DENVER (CBS4) – Authorities announced the bust of a major heroin ring that was operating in the Denver area. On Tuesday, they revealed how they zeroed in on the street drug dealers.

Colorado Attorney General Cynthia Coffman, Drug Enforcement Administration, Denver Police Department and West Metro Drug Task Force were involved in the bust called “Operation Muchas Pacas.” The bust was the culmination of a major operation involving heroin and international connections.

Colorado Attorney General Cynthia Coffman announces a major heroin ring bust (credit: CBS)

Colorado Attorney General Cynthia Coffman announces a major heroin ring bust (credit: CBS)

“The investigation began in August 2015 after multiple confidential sources identified “Pacas” as a heroin source of supply in metro Denver. Pacas has been identified in an earlier Denver strike force heroin investigation,” said Coffman.

Authorities zeroed in on the primary suspect, Jose DeJesus Bernal-Zamora, nicknamed Pacas, during a 12-month long wire-tapping investigation. During the investigation, agents learned that a paca is a large rodent in the 15- to 20-pound range found in Central and South America.

Coffman said several other top-tier targets in the heroin ring were identified that included a man who would take orders in Garden City, Kansas, and then dispatch couriers to parts of Colorado with the heroin.

Colorado Attorney General Cynthia Coffman announces a major heroin ring bust (credit: CBS)

Colorado Attorney General Cynthia Coffman announces a major heroin ring bust (credit: CBS)

“They would then sell the heroin, not just in Denver, but up to Fort Collins and the Boulder area as well,” said Coffman.

There are more than a dozen suspects identified in the indictment from the Denver District Attorney’s Office.

The announcement was made Tuesday morning from the Colorado Attorney General’s Office where authorities displayed some of the items seized in the bust, including packets of heroin and several guns.

“The group used several sources for heroin, all were based in the Republic of Mexico. These sources were sent packages of Mexican brown powder heroin that was concealed in vehicles, sometimes in hidden compartments, or in the vehicle’s spare tire,” said Coffman.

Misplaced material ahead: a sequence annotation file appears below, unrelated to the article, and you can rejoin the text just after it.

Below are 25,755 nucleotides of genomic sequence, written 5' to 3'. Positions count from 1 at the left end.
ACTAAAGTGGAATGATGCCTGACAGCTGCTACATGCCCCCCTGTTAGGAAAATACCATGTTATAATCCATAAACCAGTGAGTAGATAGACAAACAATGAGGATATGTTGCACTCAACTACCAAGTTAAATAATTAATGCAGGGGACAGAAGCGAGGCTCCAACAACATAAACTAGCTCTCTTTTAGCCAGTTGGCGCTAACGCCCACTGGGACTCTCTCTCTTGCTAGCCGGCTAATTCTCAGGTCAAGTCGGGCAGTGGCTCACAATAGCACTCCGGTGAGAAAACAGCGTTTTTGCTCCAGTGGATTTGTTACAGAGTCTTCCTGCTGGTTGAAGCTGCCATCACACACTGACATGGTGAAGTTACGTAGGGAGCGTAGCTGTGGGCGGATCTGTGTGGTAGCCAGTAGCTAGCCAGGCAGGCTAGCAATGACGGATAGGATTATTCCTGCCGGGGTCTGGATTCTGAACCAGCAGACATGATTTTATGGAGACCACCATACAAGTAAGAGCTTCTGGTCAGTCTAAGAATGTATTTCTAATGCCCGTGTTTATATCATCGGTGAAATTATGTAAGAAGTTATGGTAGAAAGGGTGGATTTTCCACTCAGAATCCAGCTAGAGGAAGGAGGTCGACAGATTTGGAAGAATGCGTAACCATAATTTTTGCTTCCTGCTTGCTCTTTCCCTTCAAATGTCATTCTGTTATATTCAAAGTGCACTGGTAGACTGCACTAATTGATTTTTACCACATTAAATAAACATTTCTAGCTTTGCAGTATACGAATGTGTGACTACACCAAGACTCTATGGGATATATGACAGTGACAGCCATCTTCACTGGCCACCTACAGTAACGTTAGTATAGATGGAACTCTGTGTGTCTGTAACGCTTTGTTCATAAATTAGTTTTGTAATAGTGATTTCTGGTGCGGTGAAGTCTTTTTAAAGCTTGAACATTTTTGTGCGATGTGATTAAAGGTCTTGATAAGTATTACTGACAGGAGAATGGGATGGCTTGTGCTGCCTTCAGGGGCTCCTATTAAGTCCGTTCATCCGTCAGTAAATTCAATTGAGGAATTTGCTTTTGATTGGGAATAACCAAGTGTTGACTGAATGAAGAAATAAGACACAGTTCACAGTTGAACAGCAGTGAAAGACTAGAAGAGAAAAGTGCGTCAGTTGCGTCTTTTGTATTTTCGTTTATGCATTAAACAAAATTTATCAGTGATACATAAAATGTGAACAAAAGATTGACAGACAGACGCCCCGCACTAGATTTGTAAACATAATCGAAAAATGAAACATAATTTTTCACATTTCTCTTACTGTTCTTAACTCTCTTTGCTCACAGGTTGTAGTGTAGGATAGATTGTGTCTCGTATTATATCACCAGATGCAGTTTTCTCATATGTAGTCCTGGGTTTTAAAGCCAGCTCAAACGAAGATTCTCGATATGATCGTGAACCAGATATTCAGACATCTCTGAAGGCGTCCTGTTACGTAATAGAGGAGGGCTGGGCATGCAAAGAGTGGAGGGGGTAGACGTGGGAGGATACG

(credit: CBS)

(credit: CBS)

One picture showed a package of heroin weighing six pounds, hidden inside a spare tire of a Subaru, that was confiscated on May 18.

“Some of the heroin was also moved in round, disk packages. That’s tightly-packed heroin, those are relatively heavy disks,” said Coffman. “Early on some of the heroin was actually mailed in packages using FedEx.”

(credit: CBS)

(credit: CBS)

Several weapons were also confiscated as part of the drug ring bust.

“The group was hyper-vigilant about law enforcement. They were not new players and they learned from past mistakes,” Coffman said.

(credit: CBS)

(credit: CBS)

(credit: CBS)

(credit: CBS)

George Brauchler, the district attorney for Douglas County, will be prosecuting those arrested. He issued a warning to others.

“If you are contemplating living in Douglas County and selling drugs we are going to find you,” he said.

The Cherry Creek Bike Path is considered ground zero for heroin use in downtown Denver. Used syringes scatter the landscape.

The bike path has held an uneasy relationship between bicyclists, joggers and those strung out on heroin.

“Heroin is extremely dangerous because it is so addictive and it is very hard to get people off of it once they start using it,” said Denver District Attorney Mitch Morrissey.

An admitted heroin user sleeping along the Cherry Creek bike path (credit: CBS)

An admitted heroin user sleeping along the Cherry Creek bike path (credit: CBS)

In the past CBS4 has documented how sometimes the homeless work on corners hand-in-hand with the heroin dealers. But even with all the news stories and police actions, it’s a problem that’s difficult for the city and those on heroin.

“We are really getting crushed in our region with heroin abuse and use,” said Barbra Roche, Special Agent in Charge of the Denver DEA office.

The Denver Coroner’s Office says at least four people have died from overdoses involving heroin so far this year.

(credit: CBS)

(credit: CBS)

According to a source, the big heroin takedown ranged from street dealers to higher level distributors.

“This is an organized crime group that is international, that are coming into our community to take advantage of young people who are addicted to heroin,” said Morrissey. “This is organized crime in our state that is multi-state and international. The prosecution of these types of individuals is what we are all committed to. Getting people treatment, getting people help, that’s one thing. Getting the people who make money off of these people’s misery and their addiction, is an entirely different question. That’s what this indictment and these indictments are about. Going after the guys that prey on the people that live in our community. That’s what this is about.”